As it installs fiber-optic service, the telecom giant is pulling the copper used in traditional phone networks to link homes and businesses. Critics say that will mean higher fees and less competition.
PHILADELPHIA — When Henry Powderly II ordered Verizon’s FiOS fiber-optic service, he knew he was about to be connected to the future of telecommunications.
He also got unplugged from its past. Which meant that while Powderly was gaining features, he was losing some telecommunications options.
Verizon’s installer removed the copper wires that used to carry Powderly’s phone calls, as he knew the company would. But for most of the world, copper still links homes and businesses, as it has for a century.
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Verizon’s new high-bandwidth fiber lines are capable of carrying not only calls but also Internet data and television with room to grow. But once the copper is pulled, it’s hard to switch back to the traditional phone system or less expensive digital subscriber line service.
And Verizon isn’t required, in most instances, to lease fiber to rival phone companies, as it is with the copper infrastructure.
What’s more, the next owner of Powderly’s house will face higher bills with FiOS than another home with copper. Right now, for instance, Verizon’s DSL plans cost as little as $15 a month. FiOS Internet starts at $30 a month.
“I was not given an option,” said Powderly, 30, a Long Island, N.Y., resident.
As it hooks up homes and businesses to its fiber network, Verizon has been routinely disconnecting the copper and, many subscribers say, not telling them upfront or giving them a choice.
More than 1 million customers have signed up for a FiOS service, offered mainly in the suburban areas of 16 states.
Verizon spokesman Eric Rabe said customers should have been told at least three times: by the sales representative when FiOS is ordered, by the technician before copper is cut, and through paperwork the customer gets. Some customers say that hasn’t happened.
The New York-based company has made it clear its entire network is going to fiber-optics. Verizon has decided to spend $23 billion to make fiber available to 18 million homes by 2010. Network maintenance savings could top $1 billion a year, Verizon said.
Verizon is in the process of installing FiOS in Bellevue, Bothell, Everett, Kenmore, Kirkland, Redmond and adjacent service areas in King and Snohomish counties.
“It’s a huge expense to maintain those copper networks,” said Scott Randolph, federal regulatory director at Verizon. “At some point in time, it would not make sense to operate two networks.”
Mark Cooper, research director at the Consumer Federation of America, says there are other reasons for snipping the wires.
“They don’t want to maintain it. They don’t want the expense and they don’t want the competition,” he said.
Under the Telecommunications Act of 1996, incumbent phone companies like Verizon must lease their copper network to rivals. That’s generally not the case for next-generation fiber systems.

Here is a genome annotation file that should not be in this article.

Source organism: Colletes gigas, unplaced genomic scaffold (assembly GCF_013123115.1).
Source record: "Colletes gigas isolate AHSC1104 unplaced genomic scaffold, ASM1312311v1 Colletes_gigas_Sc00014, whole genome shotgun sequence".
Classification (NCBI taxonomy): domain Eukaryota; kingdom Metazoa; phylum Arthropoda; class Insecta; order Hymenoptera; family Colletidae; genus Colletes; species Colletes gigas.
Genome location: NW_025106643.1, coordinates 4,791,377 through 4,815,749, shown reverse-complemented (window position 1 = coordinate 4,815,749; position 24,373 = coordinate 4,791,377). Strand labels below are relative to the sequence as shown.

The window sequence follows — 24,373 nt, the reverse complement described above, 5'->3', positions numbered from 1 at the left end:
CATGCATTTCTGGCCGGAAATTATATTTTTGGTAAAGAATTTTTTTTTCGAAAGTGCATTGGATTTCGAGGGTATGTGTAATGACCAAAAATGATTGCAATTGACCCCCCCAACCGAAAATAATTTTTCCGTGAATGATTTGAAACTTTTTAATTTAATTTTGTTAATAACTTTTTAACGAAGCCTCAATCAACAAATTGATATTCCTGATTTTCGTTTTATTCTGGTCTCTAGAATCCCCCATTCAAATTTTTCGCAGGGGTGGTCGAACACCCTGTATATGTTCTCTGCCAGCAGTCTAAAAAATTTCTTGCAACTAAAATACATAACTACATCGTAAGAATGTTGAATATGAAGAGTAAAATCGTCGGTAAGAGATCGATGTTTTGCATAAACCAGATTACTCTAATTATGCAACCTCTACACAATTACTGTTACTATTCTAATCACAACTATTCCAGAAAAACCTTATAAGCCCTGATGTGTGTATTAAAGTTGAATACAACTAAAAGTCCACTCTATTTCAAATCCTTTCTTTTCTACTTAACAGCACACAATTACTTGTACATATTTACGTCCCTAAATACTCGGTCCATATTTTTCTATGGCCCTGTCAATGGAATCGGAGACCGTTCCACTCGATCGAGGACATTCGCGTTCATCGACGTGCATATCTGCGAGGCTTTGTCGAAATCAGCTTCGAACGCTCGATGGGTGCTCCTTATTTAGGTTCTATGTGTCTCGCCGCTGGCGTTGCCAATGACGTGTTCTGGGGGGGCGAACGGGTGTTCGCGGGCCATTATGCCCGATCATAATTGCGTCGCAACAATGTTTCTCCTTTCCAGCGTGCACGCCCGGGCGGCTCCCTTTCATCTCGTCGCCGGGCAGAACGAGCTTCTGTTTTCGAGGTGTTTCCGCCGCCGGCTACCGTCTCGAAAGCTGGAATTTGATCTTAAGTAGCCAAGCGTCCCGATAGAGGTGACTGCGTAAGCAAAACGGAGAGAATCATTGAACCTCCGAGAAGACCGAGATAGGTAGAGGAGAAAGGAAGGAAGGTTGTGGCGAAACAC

So far, Verizon has filed more than 100 notices with the Federal Communications Commission (FCC) to retire portions of copper throughout its network.
The FCC allows that to occur as long as public notice is given so the phone companies can work together to ensure the smaller companies’ access.
But rivals say access at reasonable prices is not guaranteed and it’s just a matter of time before they’re cut off.
“It’s a horrendous situation. … We don’t let General Motors build a highway and decide what size cars to let on the road,” said Joe Plotkin, marketing director for Bway.net, a New York Internet provider. “The small guys have tried to fight this re-monopolization of the network infrastructure.”
He and other smaller rivals contend the communications market is fast becoming a two-player game between giant phone and cable companies — diminishing consumer choice.
While AT&T and Qwest are also retiring copper networks, they’re not touching the “last mile” that runs from each customer’s dwelling to the central office.
Laying fiber, a robust pipeline, through the last mile is much more expensive because each line goes to a particular home or business.
Verizon is taking the pricey route because it believes fiber offers a superior service that will lure customers from cable operators, who now offer telephone service, television and high-speed Internet.
Besides limiting options down the road, the switch to FiOS has other implications.
Unlike copper-connected phone service, FiOS doesn’t work during power outages once a backup battery goes out — not even for emergency calls. Home alarms and certain other devices work best with copper.
Rabe said Verizon will restore copper to homes if the customer insists, but would rather not reconnect the copper and will try to persuade the customer to agree.
An example of what Rabe describes as adequate notice is the fine print on Verizon’s FiOS policy, which is printed on its Web site. It says “current Verizon Online DSL customers who move to FiOS Internet service will have their Verizon Online DSL permanently disabled after their FiOS conversion.”
Bill Kelm, a FiOS customer in suburban Dallas, filed a complaint with the Federal Trade Commission last year because of Verizon’s “inconspicuous” policy rules.
“It’s buried within these long terms of service that people never take the time to read,” he said.
While Kelm has no quarrel with FiOS itself — he pays $145 a month for TV, Internet and phone — he would like to have been told before he signed that Verizon would cut the copper.
He was counting on Verizon’s clearly advertised 30-day money back guarantee in case he didn’t like the service and wanted to switch back.
“I blew a gasket,” Kelm said. “The 30-day money back guarantee was worthless in my opinion.”
Kelm’s also concerned Verizon initially priced its current FiOS service lower only to jack rates up once the subscriber is reeled in. “Then, you’re stuck.”